Sen. John Kerry had better find a way to step up and put a few insurance runs on the board. If he allows the America-hating Howie Dean to take New Hampshire, the “Old Man In The Mountain” won’t be the only one to “Lose Face” in the Granite State!
Scott Wright
Poland Spring, ME

It is interesting that you mention Kerry’s wife and use her “new” name, Teresa Heinz Kerry. Until recently, as I understand it, she has gone by Teresa Heinz even though she is married to Senator Kerry. With his name, the reason appears obvious. Her friends must call her “Terry,” short for Teresa. Thus, she is now Terry Kerry. So, I guess, at Christmas, she’d be Merry Terry Kerry. If Boston Harbor names a boat after her, it’d be the Ferry Terry Kerry. Not to worry, none of the old line, stodgy media would ever poke fun at the wife of a Democrat Senator.
— unsigned

Re: Bill Croke’s Crossing Paths:

Bill Croke is fast becoming your in-house expert on the American west and other regional snapshots. His insightful writing is a joy to read and he adds little snippets of informative, if obscure, facts which add color to his articles.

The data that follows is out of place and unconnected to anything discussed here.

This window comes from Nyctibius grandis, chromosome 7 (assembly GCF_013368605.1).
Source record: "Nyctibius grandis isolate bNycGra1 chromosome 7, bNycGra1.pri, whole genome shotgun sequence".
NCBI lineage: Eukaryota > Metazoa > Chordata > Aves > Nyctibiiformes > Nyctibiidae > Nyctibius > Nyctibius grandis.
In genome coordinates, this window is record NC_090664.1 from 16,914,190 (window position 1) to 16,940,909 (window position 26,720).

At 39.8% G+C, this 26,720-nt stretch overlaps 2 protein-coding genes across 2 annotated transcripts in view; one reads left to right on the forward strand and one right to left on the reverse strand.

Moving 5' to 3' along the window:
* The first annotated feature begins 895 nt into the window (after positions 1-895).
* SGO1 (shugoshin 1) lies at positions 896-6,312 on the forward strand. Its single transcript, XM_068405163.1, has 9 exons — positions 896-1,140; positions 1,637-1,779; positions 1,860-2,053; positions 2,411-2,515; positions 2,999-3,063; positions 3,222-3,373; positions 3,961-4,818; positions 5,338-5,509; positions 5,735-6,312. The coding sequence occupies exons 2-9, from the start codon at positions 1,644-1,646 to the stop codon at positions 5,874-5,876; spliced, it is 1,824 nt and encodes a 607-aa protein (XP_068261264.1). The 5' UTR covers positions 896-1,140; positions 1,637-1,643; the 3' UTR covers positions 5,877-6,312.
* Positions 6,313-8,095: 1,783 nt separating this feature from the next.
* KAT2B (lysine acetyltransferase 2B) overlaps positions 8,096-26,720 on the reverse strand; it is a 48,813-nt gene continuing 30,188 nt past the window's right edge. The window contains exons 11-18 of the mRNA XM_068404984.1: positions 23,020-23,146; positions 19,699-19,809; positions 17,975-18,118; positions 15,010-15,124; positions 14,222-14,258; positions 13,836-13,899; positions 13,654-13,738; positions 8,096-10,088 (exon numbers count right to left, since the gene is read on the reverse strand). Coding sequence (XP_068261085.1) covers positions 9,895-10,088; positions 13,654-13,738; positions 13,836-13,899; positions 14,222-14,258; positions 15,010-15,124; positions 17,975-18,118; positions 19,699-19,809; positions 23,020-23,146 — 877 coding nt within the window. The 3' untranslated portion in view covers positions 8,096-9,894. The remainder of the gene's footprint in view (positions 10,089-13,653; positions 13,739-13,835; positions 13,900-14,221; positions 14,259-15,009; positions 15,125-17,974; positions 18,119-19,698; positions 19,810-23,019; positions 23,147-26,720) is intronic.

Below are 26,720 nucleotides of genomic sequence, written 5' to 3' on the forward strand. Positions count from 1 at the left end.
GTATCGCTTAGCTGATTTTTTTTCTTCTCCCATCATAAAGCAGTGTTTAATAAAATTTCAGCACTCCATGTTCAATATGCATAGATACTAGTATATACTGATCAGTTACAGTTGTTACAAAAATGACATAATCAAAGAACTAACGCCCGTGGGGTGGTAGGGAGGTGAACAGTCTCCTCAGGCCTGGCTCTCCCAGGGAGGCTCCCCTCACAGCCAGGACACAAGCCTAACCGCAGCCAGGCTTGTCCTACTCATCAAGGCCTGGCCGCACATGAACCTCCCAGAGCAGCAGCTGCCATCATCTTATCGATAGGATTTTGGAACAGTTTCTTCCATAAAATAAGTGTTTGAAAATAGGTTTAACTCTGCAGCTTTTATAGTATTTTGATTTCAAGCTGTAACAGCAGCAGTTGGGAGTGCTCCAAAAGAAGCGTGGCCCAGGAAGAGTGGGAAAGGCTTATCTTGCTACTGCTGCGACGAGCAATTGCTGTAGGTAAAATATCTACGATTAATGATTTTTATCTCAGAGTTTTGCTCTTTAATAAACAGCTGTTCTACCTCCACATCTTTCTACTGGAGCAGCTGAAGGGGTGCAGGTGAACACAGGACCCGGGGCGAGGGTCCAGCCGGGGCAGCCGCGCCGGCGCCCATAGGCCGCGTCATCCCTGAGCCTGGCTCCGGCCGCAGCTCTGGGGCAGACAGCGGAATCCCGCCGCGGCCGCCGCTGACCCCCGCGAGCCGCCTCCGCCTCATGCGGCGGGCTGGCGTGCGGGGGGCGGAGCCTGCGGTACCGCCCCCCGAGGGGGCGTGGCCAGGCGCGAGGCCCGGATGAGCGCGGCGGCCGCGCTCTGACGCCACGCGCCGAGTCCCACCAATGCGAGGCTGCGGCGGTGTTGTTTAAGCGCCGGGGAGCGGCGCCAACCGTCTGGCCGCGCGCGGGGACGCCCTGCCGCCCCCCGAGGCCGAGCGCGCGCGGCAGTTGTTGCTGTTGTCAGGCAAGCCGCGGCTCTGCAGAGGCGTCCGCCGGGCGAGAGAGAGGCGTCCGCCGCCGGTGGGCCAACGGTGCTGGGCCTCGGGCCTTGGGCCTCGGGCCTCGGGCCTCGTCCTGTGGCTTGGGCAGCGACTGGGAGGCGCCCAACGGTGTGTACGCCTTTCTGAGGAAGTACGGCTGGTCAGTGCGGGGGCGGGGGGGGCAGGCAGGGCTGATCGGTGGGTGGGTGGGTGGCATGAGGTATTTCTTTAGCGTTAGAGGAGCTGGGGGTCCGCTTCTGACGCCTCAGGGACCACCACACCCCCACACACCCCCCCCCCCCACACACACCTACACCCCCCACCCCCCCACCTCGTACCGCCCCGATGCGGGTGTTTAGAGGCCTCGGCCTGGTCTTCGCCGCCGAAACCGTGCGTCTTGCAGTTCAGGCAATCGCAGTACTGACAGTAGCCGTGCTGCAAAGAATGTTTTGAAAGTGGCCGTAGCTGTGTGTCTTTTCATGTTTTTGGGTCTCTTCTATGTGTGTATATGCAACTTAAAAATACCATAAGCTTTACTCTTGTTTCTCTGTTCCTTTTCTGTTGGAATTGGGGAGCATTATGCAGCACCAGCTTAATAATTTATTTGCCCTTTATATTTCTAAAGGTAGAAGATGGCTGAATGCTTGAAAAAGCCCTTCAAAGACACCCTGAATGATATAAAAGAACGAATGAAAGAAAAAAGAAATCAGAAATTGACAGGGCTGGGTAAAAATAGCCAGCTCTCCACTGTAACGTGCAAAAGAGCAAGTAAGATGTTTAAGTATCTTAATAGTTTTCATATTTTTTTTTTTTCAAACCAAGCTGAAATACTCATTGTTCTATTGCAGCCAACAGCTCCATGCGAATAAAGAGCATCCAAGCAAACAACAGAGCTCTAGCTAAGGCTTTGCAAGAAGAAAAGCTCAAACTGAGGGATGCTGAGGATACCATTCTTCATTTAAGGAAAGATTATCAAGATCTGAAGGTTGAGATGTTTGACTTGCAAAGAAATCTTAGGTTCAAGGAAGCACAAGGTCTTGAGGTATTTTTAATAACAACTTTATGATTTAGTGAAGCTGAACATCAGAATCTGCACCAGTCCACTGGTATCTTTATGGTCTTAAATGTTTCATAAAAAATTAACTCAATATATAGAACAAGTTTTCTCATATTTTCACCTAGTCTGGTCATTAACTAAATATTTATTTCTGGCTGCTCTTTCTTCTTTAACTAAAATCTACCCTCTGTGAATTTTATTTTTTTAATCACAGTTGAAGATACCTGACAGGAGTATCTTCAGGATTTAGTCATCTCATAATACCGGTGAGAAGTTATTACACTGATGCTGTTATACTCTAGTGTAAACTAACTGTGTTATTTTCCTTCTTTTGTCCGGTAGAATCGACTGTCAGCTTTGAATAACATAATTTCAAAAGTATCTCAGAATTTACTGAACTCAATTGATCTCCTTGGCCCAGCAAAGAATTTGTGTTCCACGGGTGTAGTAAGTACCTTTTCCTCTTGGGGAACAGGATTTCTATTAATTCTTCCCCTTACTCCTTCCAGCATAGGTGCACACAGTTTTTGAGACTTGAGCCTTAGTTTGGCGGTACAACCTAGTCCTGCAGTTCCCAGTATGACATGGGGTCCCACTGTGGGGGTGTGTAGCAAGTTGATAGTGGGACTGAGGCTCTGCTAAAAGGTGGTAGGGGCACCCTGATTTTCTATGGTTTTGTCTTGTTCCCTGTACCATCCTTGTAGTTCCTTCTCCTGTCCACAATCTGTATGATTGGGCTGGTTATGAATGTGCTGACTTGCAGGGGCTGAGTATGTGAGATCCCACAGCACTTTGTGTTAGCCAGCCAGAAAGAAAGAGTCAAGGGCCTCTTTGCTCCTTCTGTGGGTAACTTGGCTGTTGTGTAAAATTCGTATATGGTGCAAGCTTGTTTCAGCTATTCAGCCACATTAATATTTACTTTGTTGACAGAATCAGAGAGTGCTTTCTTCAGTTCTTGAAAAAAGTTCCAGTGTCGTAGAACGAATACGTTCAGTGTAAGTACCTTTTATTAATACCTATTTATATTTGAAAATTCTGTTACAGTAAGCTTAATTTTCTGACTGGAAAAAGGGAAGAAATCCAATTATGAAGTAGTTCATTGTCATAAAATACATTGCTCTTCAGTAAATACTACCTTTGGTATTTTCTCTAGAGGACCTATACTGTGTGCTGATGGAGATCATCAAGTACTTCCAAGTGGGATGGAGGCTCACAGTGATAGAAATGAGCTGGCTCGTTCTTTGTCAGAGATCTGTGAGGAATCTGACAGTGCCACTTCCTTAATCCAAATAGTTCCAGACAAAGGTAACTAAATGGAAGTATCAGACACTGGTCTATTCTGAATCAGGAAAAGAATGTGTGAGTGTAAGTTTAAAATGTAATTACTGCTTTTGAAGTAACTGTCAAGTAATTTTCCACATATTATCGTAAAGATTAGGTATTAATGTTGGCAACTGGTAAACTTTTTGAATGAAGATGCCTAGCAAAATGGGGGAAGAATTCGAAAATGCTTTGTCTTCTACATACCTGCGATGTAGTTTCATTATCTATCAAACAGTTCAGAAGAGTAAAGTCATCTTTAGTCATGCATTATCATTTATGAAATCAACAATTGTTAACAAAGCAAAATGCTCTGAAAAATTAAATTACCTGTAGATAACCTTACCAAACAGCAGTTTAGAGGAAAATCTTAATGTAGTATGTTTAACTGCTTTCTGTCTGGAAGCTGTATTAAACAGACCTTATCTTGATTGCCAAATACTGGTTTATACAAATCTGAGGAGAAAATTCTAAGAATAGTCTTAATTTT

This latest effort opens with a reference to the Lamar Valley of Yellowstone National Park and struck a responsive chord with me. A few years ago, my wife and I spent a full week traveling and staying in the park during a wonderful September. During the last couple of days we came across the Lamar Valley which was a wondrous vista. I felt as if I could have driven that road forever because of the vast overwhelming beauty of the hills and mountains that framed the green landscape. That was one of many high points of the trip.

As a history buff and a native Oregonian, I have read much about the characters who made up the fur trappers and mountain men history. Raw, stubborn, independent, tough, uncivilized and quite strange — they were the stuff of legends and tall tales. One of my high school teachers was Harvey Tobie who wrote No Man Like Joe, a biography of Joseph Meek. The book sparked my interest in the mountain men and fur trappers of the west that has lasted to this very day. I wish that our schools offered more classes in American history, as it is filled with such adventure, daring, bravery and excitement as to capture the interest of anyone who has a pulse. Their adventures sure beat any cartoon garbage that currently pollutes the TV networks aimed at children.